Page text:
There are only a handful of stores where you can rent movies in Peru, and there is also not a DVD rental company that uses mail like Netflix. Believe or not, after coming to Peru I have begun to understand that stores that rent movies in the U.S. and other countries actually play a big role in environmental protection Say it ain’t so!

Think about it for a moment. How often do DVD rental stores lease out a single DVD copy to customers? Probably each disc is viewed anywhere from 50-100 times. In essence this means that there is at least some reuse going on. None of this kind of reuse happens in a country like Peru– and this is a terrible thing. Why?

Materials that are used to make DVDs and CDs are incredibly challenging to recycle and are quite bad for the environment.

DVDs and CDs are made from a stew of metals like aluminum and nickel, along with plastics, dyes, and other substances. For this reason, they are incredibly challenging to recycle. After being tossed in the garbage, they can pollute water sources as their components break down and leach gradually into the earth. Needless to say, any kind of pollution generally affects animals, plants, and people badly. The Daily Green recently published an excellent article summarizing the negative environmental effects caused by CDs and DVDs. The article also discusses some potential alternatives that might help alleviate the problem in the future, such as growth in digital downloads of movies.

Monday, May 12, 2008

Re: "Quiapo's Illegal DVD Trade Is Dying"

Here's a reply on "Quiapo's Illegal DVD Trade Is Dying" posted at

Re: "Quiapo's Illegal DVD Trade Is Dying"

Post Reference:

Hi Guys,

I think it's more like the Quiapo DVD market is changing. The buyer profile is now more C and D whereas before you had B and even A market crowds.

What has changed? The main factor is internet downloads. PLDT and Globe reports a 60% increase in their broadband market in 2007 and this market is expected to grow at least 35% per annum up to 2010. People that used to buy a few pDVDs a week (the bulk of the AB market) are now downloading them instead of going to Quiapo or, say, Greenhills. Additionally, the availability of original DVDs at P150 to P199 also contributed to the decline of pDVD sales. Finally, there is a reactionary market effect wherein sellers are pushing more inferior pDVD stocks because the market demanding clear quality copies have diminished greatly.

In other words the opportunity cost of acquiring pDVDs have gone up since the marginal cost of substitutes have gone down.

Will the pDVD market die out? Not yet! The C & D markets are still around. Buying and watching pDVDs are still cheaper than going to the movies for them. However, since they have lower purchasing power, the market has effectively shrunk and the good old days are long gone for our friends from Marawi.

What can we expect? Market consolidation and perhaps natural monopolies arising from the retail side of the business. Additionally, pDVD quality will likely continue to deteriorate.

Yes, I am idle today.

Sunday, May 11, 2008

Quiapo's Illegal DVD Trade is Dying

Quiapo's Illegal DVD Trade is Dying

Angelo Gutierrez

Despite the brazen display of fake movies in Quiapo district, anti-piracy agencies of the government believe the illegal DVD trade in the notorious district of Manila is steadily declining.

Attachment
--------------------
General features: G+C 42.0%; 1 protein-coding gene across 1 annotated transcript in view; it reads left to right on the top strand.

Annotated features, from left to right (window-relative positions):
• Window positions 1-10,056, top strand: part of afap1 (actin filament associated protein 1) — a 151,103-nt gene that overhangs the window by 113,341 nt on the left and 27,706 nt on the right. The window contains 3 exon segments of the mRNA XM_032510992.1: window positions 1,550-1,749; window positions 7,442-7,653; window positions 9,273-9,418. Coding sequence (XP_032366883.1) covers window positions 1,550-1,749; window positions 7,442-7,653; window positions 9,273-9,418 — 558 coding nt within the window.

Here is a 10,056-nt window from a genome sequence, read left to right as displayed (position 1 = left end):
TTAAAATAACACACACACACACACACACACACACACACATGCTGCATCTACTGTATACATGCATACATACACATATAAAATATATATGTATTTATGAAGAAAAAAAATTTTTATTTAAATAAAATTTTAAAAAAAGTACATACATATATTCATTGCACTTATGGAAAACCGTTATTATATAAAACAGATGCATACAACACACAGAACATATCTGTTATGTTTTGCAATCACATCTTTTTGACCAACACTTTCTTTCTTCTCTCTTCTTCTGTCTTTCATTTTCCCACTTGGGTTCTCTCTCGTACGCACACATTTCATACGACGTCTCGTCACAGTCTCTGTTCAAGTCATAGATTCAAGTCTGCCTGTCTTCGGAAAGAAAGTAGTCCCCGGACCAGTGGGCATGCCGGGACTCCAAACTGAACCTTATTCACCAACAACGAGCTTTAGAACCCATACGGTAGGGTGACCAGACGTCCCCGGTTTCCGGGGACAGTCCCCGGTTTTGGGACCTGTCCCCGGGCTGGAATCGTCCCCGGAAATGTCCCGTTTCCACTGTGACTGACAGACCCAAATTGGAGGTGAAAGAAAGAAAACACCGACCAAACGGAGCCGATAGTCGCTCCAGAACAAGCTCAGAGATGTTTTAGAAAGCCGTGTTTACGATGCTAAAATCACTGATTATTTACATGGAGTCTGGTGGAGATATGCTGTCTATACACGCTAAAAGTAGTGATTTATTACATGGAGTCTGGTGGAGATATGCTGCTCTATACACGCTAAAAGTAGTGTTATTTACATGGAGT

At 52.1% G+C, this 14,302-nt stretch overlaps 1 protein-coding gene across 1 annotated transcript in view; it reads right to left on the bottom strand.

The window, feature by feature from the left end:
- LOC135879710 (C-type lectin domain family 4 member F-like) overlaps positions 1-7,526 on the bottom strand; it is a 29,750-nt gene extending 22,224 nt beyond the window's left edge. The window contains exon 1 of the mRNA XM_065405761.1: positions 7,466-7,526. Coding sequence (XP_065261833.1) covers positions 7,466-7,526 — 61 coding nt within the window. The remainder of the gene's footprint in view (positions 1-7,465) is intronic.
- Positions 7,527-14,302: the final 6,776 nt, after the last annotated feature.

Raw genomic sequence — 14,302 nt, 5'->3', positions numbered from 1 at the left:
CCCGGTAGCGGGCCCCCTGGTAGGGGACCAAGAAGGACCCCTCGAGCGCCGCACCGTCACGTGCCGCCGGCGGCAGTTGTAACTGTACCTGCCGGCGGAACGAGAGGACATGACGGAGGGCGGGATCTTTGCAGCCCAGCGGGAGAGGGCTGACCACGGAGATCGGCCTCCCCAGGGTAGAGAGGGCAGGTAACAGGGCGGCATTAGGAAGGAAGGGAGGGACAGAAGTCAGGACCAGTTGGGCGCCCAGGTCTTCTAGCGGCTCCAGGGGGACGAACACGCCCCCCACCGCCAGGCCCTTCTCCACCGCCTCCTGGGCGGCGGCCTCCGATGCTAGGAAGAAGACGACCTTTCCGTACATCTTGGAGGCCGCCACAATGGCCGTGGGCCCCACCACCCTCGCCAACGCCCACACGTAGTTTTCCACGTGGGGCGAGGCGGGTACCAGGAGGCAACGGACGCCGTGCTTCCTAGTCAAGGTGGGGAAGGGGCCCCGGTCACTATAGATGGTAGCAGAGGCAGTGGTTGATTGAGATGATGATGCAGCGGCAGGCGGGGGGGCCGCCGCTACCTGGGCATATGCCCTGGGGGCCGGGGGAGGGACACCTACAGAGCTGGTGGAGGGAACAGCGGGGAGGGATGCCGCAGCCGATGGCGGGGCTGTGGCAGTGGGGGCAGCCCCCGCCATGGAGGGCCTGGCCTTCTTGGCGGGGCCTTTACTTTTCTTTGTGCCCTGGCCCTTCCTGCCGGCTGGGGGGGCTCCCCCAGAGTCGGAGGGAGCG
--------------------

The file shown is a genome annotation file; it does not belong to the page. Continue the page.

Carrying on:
“Ngayon pa lang we already know. We can see in the inventories that the amount of discs is getting fewer,” Eduardo Manzano, Optical Media Board (OMB) chairman, told

Last May 2, or a week after the United States Trade Representative (USTR) released its Special 301 Report, which specifically mentioned Quiapo's notoriety for selling counterfeit and pirated merchandize, visited this bustling area of Manila.

The intersection of inner streets of Bautista and Hidalgo, across from Quiapo Church, is where dozens of retail stores of pirated movies and music, in the form of DVD and VCD, are concentrated.

At least a dozen stalls are lined up on the streets, and hundreds more stalls are cramped in at least three two-story buildings on Bautista and Hidalgo streets.

At the end of Bautista street, or a few meters away from the fake DVD, VCD stores that are mostly selling pornographic movies, is a police community precinct.

Told of the scene in Quiapo, Manzano said the pirated DVDs being sold in Quiapo today are mostly old titles or have low audio and visual quality.

This, he said, is because of the government's success in blocking the resources of the illegal traders by conducting hundreds of raids in 2007.

Based on OMB records, a total of 2,526 operations in 2007 resulted in the confiscation of 4.8 million units of fake optical discs and the filing of 22 criminal complaints with the public prosecutor.

Manzano said that while fake optical discs is not the Philippine National Police's (PNP) responsibility, it can arrest fake DVD traders for selling pornographic materials.

The OMB chief cited corruption as one of the reasons for some erring policemen's inaction against pornographic materials in the country.

"There will always be corruption. With illegal money, there will always be corruption. So that's one of the problem," Manzano said.

Manzano, however, clarified that the PNP has been an active partner of the OMB, in fighting optical media piracy in the country. He said policemen usually tag along during OMB raids.